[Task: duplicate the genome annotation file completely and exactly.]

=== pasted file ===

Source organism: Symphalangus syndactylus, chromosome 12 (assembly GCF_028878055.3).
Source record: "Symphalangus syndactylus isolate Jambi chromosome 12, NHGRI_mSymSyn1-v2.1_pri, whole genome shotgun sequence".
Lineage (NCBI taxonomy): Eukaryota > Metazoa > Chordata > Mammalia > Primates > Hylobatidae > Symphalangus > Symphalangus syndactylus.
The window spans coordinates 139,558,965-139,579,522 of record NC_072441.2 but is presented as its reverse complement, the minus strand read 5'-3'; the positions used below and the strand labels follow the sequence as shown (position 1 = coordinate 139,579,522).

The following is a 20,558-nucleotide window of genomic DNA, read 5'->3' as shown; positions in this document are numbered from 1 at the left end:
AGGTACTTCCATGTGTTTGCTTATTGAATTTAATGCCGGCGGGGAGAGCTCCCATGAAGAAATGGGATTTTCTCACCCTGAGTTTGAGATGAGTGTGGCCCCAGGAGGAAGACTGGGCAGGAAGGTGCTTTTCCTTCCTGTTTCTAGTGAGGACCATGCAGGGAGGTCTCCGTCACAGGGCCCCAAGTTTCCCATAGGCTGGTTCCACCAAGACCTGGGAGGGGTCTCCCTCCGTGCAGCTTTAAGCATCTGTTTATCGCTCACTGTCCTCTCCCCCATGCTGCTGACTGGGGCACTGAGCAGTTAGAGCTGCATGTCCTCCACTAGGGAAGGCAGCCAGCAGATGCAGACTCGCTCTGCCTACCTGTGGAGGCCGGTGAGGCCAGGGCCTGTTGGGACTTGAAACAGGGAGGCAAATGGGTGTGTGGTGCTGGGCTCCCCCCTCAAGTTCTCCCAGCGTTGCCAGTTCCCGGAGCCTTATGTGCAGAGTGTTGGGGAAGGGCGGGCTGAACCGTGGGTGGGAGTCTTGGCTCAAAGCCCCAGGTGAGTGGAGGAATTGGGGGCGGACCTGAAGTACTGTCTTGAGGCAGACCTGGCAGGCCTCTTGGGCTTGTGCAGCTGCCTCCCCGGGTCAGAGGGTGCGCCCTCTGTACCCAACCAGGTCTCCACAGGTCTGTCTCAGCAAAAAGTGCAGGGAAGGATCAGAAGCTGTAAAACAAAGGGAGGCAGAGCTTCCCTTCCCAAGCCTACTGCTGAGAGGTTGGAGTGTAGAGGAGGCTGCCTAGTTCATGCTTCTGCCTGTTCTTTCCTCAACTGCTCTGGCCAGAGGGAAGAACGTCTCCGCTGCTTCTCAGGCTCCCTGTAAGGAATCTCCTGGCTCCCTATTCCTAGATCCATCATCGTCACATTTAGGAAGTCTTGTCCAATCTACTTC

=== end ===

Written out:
Source organism: Symphalangus syndactylus, chromosome 12 (assembly GCF_028878055.3).
Source record: "Symphalangus syndactylus isolate Jambi chromosome 12, NHGRI_mSymSyn1-v2.1_pri, whole genome shotgun sequence".
Lineage (NCBI taxonomy): Eukaryota > Metazoa > Chordata > Mammalia > Primates > Hylobatidae > Symphalangus > Symphalangus syndactylus.
The window spans coordinates 139,558,965-139,579,522 of record NC_072441.2 but is presented as its reverse complement, the minus strand read 5'-3'; the positions used below and the strand labels follow the sequence as shown (position 1 = coordinate 139,579,522).

The following is a 20,558-nucleotide window of genomic DNA, read 5'->3' as shown; positions in this document are numbered from 1 at the left end:
AGGTACTTCCATGTGTTTGCTTATTGAATTTAATGCCGGCGGGGAGAGCTCCCATGAAGAAATGGGATTTTCTCACCCTGAGTTTGAGATGAGTGTGGCCCCAGGAGGAAGACTGGGCAGGAAGGTGCTTTTCCTTCCTGTTTCTAGTGAGGACCATGCAGGGAGGTCTCCGTCACAGGGCCCCAAGTTTCCCATAGGCTGGTTCCACCAAGACCTGGGAGGGGTCTCCCTCCGTGCAGCTTTAAGCATCTGTTTATCGCTCACTGTCCTCTCCCCCATGCTGCTGACTGGGGCACTGAGCAGTTAGAGCTGCATGTCCTCCACTAGGGAAGGCAGCCAGCAGATGCAGACTCGCTCTGCCTACCTGTGGAGGCCGGTGAGGCCAGGGCCTGTTGGGACTTGAAACAGGGAGGCAAATGGGTGTGTGGTGCTGGGCTCCCCCCTCAAGTTCTCCCAGCGTTGCCAGTTCCCGGAGCCTTATGTGCAGAGTGTTGGGGAAGGGCGGGCTGAACCGTGGGTGGGAGTCTTGGCTCAAAGCCCCAGGTGAGTGGAGGAATTGGGGGCGGACCTGAAGTACTGTCTTGAGGCAGACCTGGCAGGCCTCTTGGGCTTGTGCAGCTGCCTCCCCGGGTCAGAGGGTGCGCCCTCTGTACCCAACCAGGTCTCCACAGGTCTGTCTCAGCAAAAAGTGCAGGGAAGGATCAGAAGCTGTAAAACAAAGGGAGGCAGAGCTTCCCTTCCCAAGCCTACTGCTGAGAGGTTGGAGTGTAGAGGAGGCTGCCTAGTTCATGCTTCTGCCTGTTCTTTCCTCAACTGCTCTGGCCAGAGGGAAGAACGTCTCCGCTGCTTCTCAGGCTCCCTGTAAGGAATCTCCTGGCTCCCTATTCCTAGATCCATCATCGTCACATTTAGGAAGTCTTGTCCAATCTACTTC